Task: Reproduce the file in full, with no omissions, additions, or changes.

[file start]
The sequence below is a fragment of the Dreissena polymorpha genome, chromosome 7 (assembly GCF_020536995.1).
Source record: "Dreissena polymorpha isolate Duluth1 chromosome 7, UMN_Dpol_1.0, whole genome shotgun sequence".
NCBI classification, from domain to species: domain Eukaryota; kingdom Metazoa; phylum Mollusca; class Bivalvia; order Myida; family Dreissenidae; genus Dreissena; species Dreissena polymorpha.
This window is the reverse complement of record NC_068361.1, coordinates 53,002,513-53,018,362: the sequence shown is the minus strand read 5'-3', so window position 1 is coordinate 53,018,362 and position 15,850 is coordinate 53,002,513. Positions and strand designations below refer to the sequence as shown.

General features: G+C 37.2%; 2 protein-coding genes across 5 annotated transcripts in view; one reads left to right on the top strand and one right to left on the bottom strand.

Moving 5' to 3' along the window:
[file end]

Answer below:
The sequence below is a fragment of the Dreissena polymorpha genome, chromosome 7 (assembly GCF_020536995.1).
Source record: "Dreissena polymorpha isolate Duluth1 chromosome 7, UMN_Dpol_1.0, whole genome shotgun sequence".
NCBI classification, from domain to species: domain Eukaryota; kingdom Metazoa; phylum Mollusca; class Bivalvia; order Myida; family Dreissenidae; genus Dreissena; species Dreissena polymorpha.
This window is the reverse complement of record NC_068361.1, coordinates 53,002,513-53,018,362: the sequence shown is the minus strand read 5'-3', so window position 1 is coordinate 53,018,362 and position 15,850 is coordinate 53,002,513. Positions and strand designations below refer to the sequence as shown.

General features: G+C 37.2%; 2 protein-coding genes across 5 annotated transcripts in view; one reads left to right on the top strand and one right to left on the bottom strand.

Moving 5' to 3' along the window: